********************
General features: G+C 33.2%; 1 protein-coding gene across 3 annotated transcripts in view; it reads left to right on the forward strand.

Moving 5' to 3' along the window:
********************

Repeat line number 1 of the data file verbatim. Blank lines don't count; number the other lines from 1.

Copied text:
General features: G+C 33.2%; 1 protein-coding gene across 3 annotated transcripts in view; it reads left to right on the forward strand.